for (var i=0,len=points.length;i<len;++i) points[i] = points[i].join(',');
  poly.setAttribute('points',points.join(' '));
  return poly;
  • See my edit for a working example of this. – Phrogz Apr 6 '12 at 20:14
  • WoW! Good job man! – mihai Apr 6 '12 at 20:23
  • actually your solution is innovative, of course it has no chance against to closed form solutions but you may write an optimized code and compare with a solution by numerical integration methods which follows similar approach with yours. – Semih Ozmen Apr 6 '12 at 22:00
  • 2
    This is a fine quick and dirty brute force solution. But if you want more exact precision, this is not suitable: try to set extra samples to 100 and make a tight curve (curve that has a high curvature area somewhere). You see that in this part there are not enough samples. The solution is then to increase the sample size from 100 to 200 or 500, but this makes the code slow when there are tens of curves. Better, faster and more precise solution is eg. an adaptive curve splitting, that produces more samples on tight parts and less in looser parts of the curve. – Timo Kähkönen Jun 7 '13 at 12:13
  • 1
    @Timo OK, you've convinced me. I've edited my answer with a new function that adaptively subdivides a <path> to produce a poly. Note that this new technique may fail for certain self-crossing paths. (Unlucky sample placement resulting in a self-crossing polygon can result in near-zero area, causing the subdivision algorithm to consider its work done.) – Phrogz Dec 22 '13 at 6:56

I hesitated to just make a comment or a full reply. But a simple Google search of "area bezier curve" results in the first three links (the first one being this same post), in :


that provides the closed form solution, using the divergence theorem. I am surprised that this link has not been found by the OP.

Copying the text in case the website goes down, and crediting the author of the reply Kalle Rutanen:

An interesting problem. For any piecewise differentiable curve in 2D, the following general procedure gives you the area inside the curve / series of curves. For polynomial curves (Bezier curves), you will get closed form solutions.

Let g(t) be a piecewise differentiable curve, with 0 <= t <= 1. g(t) is oriented clockwise and g(1) = g(0).

Let F(x, y) = [x, y] / 2

Then div(F(x, y)) = 1 where div is for divergence.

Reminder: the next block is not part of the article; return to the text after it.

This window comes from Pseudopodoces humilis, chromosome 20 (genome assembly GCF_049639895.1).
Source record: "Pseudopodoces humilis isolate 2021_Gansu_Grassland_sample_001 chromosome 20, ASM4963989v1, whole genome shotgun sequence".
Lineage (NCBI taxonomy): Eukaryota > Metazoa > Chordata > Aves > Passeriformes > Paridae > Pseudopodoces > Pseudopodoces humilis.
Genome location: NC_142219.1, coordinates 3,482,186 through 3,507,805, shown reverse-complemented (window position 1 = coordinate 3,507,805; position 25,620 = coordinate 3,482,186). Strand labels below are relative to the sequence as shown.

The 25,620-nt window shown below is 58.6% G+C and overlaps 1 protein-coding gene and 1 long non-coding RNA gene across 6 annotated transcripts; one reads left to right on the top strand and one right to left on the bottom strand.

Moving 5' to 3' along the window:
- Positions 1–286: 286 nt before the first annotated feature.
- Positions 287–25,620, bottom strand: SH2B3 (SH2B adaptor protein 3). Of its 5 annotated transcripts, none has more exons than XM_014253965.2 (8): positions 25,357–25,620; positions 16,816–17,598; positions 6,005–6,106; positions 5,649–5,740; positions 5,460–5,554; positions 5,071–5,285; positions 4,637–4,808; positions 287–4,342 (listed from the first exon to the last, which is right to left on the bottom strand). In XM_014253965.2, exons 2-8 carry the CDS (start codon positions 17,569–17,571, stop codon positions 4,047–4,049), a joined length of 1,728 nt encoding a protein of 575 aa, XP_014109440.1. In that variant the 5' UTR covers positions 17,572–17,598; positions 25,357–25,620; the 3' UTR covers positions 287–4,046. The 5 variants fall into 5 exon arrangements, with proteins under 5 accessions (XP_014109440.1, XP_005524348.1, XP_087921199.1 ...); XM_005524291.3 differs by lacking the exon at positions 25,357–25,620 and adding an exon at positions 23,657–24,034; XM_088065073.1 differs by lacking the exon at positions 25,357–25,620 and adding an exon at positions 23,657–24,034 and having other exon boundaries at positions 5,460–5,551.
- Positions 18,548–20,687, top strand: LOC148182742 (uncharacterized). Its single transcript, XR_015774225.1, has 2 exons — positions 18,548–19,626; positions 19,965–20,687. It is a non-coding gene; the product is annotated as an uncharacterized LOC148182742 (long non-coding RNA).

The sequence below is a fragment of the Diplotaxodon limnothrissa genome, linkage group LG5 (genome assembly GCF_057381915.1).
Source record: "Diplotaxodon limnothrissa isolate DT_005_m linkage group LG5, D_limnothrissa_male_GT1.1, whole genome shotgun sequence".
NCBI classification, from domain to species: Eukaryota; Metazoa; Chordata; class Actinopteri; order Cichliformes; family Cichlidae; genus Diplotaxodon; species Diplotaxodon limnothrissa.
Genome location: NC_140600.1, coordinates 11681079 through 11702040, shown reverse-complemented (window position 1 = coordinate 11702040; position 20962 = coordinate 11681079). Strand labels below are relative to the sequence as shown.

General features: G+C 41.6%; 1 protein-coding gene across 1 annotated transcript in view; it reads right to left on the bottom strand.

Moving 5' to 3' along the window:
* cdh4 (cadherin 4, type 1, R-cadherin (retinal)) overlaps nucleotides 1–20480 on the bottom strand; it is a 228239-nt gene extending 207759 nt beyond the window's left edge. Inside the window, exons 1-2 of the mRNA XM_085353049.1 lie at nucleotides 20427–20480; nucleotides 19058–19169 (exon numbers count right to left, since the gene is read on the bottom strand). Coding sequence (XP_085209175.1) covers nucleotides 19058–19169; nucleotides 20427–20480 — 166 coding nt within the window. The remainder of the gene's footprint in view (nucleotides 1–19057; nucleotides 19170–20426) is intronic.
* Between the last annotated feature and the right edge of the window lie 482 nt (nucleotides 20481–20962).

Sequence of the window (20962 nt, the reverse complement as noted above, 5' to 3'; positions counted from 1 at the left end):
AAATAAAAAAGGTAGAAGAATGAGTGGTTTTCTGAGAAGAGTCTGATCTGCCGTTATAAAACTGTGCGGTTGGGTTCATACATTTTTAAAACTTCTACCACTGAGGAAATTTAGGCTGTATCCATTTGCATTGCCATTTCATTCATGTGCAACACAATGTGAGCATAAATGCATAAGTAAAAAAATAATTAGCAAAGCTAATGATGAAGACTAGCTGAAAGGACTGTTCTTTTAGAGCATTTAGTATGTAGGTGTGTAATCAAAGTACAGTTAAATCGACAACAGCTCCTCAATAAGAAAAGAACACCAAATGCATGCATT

Now the divergence theorem gives you the area inside the closed curve g (t) as a line integral along the curve:

int(dot(F(g(t)), perp(g'(t))) dt, t = 0..1) = (1 / 2) * int(dot(g(t), perp(g'(t))) dt, t = 0..1)

perp(x, y) = (-y, x)

where int is for integration, ' for differentiation and dot for dot product. The integration has to be pieced to the parts corresponding to the smooth curve segments.

Now for examples. Take the Bezier degree 3 and one such curve with control points (x0, y0), (x1, y1), (x2, y2), (x3, y3). The integral over this curve is:

I := 3 / 10 * y1 * x0 - 3 / 20 * y1 * x2 - 3 / 20 * y1 * x3 - 3 / 10 * y0 * x1 - 3 / 20 * y0 * x2 - 1 / 20 * y0 * x3 + 3 / 20 * y2 * x0 + 3 / 20 * y2 * x1 - 3 / 10 * y2 * x3 + 1 / 20 * y3 * x0 + 3 / 20 * y3 * x1 + 3 / 10 * y3 * x2

Calculate this for each curve in the sequence and add them up. The sum is the area enclosed by the curves (assuming the curves form a loop).

If the curve consists of just one Bezier curve, then it must be x3 = x0 and y3 = y0, and the area is:

Area := 3 / 20 * y1 * x0 - 3 / 20 * y1 * x2 - 3 / 20 * y0 * x1 + 3 / 20 * y0 * x2 - 3 / 20 * y2 * x0 + 3 / 20 * y2 * x1

Hope I did not do mistakes.

Kalle Rutanen

  • thanks - that's really nice of you @finnw :) – WhitAngl Apr 7 '13 at 1:47
  • I followed your link and it went through a whole bunch of redirects to a place to buy a watch. I'm not sure if it's working right. – RamenChef Jan 11 at 15:47

Firstly, I am not so familier with bezier curves, but I know that they are continuous functions. If you ensure that your cubic curve does not intersect itself, you may integrate it in closed form (I mean by using analytic integrals) on the given enclosing domain ([a-b]) and subtract the area of triangle that is formed by the the end joining straight line and X axis. In case of intersection with the Bezier curve and end joining straight line, you may divide into sections and try to calculate each area separately in a consistent manner..

For me suitable search terms are "continuous function integration" "integrals" "area under a function" "calculus"

OF course you may generate discrete data from your bezier curve fn and obtain discrete X-Y data and calculate the integral approximately.

Descriptive drawing


I like the solution in the accepted answer by Phrogz, but I also looked a little further and found a way to do the same with Paper.js using the CompoundPath class and area property. See my Paper.js demo.

The result (surface area = 11856) is the exact same as with Phrogz's demo when using threshold 0, but the processing seems a lot quicker! I know it's overkill to load Paper.js just to calculate the surface area, but if you are considering implementing a framework or feel like investigating how Paper.js does it...